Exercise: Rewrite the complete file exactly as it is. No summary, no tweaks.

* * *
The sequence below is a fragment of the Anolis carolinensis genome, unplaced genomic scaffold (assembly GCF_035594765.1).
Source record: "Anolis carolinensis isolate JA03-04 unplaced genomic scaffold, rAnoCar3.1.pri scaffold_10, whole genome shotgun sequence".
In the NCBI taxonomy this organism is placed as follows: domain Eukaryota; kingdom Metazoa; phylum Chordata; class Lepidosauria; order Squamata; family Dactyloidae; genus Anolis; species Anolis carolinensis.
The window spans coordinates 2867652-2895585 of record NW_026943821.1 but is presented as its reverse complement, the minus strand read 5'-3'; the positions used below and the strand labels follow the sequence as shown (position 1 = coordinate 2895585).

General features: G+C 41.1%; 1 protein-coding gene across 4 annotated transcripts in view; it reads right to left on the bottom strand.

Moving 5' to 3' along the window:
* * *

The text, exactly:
The sequence below is a fragment of the Anolis carolinensis genome, unplaced genomic scaffold (assembly GCF_035594765.1).
Source record: "Anolis carolinensis isolate JA03-04 unplaced genomic scaffold, rAnoCar3.1.pri scaffold_10, whole genome shotgun sequence".
In the NCBI taxonomy this organism is placed as follows: domain Eukaryota; kingdom Metazoa; phylum Chordata; class Lepidosauria; order Squamata; family Dactyloidae; genus Anolis; species Anolis carolinensis.
The window spans coordinates 2867652-2895585 of record NW_026943821.1 but is presented as its reverse complement, the minus strand read 5'-3'; the positions used below and the strand labels follow the sequence as shown (position 1 = coordinate 2895585).

General features: G+C 41.1%; 1 protein-coding gene across 4 annotated transcripts in view; it reads right to left on the bottom strand.

Moving 5' to 3' along the window: